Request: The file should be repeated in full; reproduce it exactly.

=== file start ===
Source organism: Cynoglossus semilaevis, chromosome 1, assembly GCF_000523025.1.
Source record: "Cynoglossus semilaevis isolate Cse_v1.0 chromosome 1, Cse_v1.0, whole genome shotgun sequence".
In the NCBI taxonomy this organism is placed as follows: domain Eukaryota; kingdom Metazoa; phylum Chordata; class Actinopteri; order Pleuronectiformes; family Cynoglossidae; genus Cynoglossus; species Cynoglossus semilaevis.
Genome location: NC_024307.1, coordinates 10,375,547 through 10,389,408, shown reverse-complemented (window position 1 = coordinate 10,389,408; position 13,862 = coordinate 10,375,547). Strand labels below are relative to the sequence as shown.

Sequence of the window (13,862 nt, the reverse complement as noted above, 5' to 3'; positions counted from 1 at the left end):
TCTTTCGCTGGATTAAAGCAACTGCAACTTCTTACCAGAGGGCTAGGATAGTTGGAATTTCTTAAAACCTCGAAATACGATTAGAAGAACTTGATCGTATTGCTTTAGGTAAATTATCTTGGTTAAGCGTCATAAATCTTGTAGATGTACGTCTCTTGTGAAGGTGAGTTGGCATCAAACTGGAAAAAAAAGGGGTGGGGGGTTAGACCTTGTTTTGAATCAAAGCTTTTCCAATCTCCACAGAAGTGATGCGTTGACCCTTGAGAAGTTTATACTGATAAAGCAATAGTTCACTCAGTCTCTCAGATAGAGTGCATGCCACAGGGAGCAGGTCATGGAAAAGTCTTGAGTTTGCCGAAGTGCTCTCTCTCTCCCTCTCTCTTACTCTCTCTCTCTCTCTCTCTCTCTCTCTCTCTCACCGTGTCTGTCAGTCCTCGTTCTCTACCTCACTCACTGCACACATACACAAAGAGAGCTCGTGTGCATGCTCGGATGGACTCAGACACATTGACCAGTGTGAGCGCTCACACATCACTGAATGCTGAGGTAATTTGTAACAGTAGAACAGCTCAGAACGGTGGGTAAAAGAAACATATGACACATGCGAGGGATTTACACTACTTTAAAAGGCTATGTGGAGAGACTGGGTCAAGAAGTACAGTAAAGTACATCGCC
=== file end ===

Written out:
Source organism: Cynoglossus semilaevis, chromosome 1, assembly GCF_000523025.1.
Source record: "Cynoglossus semilaevis isolate Cse_v1.0 chromosome 1, Cse_v1.0, whole genome shotgun sequence".
In the NCBI taxonomy this organism is placed as follows: domain Eukaryota; kingdom Metazoa; phylum Chordata; class Actinopteri; order Pleuronectiformes; family Cynoglossidae; genus Cynoglossus; species Cynoglossus semilaevis.
Genome location: NC_024307.1, coordinates 10,375,547 through 10,389,408, shown reverse-complemented (window position 1 = coordinate 10,389,408; position 13,862 = coordinate 10,375,547). Strand labels below are relative to the sequence as shown.

Sequence of the window (13,862 nt, the reverse complement as noted above, 5' to 3'; positions counted from 1 at the left end):
TCTTTCGCTGGATTAAAGCAACTGCAACTTCTTACCAGAGGGCTAGGATAGTTGGAATTTCTTAAAACCTCGAAATACGATTAGAAGAACTTGATCGTATTGCTTTAGGTAAATTATCTTGGTTAAGCGTCATAAATCTTGTAGATGTACGTCTCTTGTGAAGGTGAGTTGGCATCAAACTGGAAAAAAAAGGGGTGGGGGGTTAGACCTTGTTTTGAATCAAAGCTTTTCCAATCTCCACAGAAGTGATGCGTTGACCCTTGAGAAGTTTATACTGATAAAGCAATAGTTCACTCAGTCTCTCAGATAGAGTGCATGCCACAGGGAGCAGGTCATGGAAAAGTCTTGAGTTTGCCGAAGTGCTCTCTCTCTCCCTCTCTCTTACTCTCTCTCTCTCTCTCTCTCTCTCTCTCTCTCACCGTGTCTGTCAGTCCTCGTTCTCTACCTCACTCACTGCACACATACACAAAGAGAGCTCGTGTGCATGCTCGGATGGACTCAGACACATTGACCAGTGTGAGCGCTCACACATCACTGAATGCTGAGGTAATTTGTAACAGTAGAACAGCTCAGAACGGTGGGTAAAAGAAACATATGACACATGCGAGGGATTTACACTACTTTAAAAGGCTATGTGGAGAGACTGGGTCAAGAAGTACAGTAAAGTACATCGCC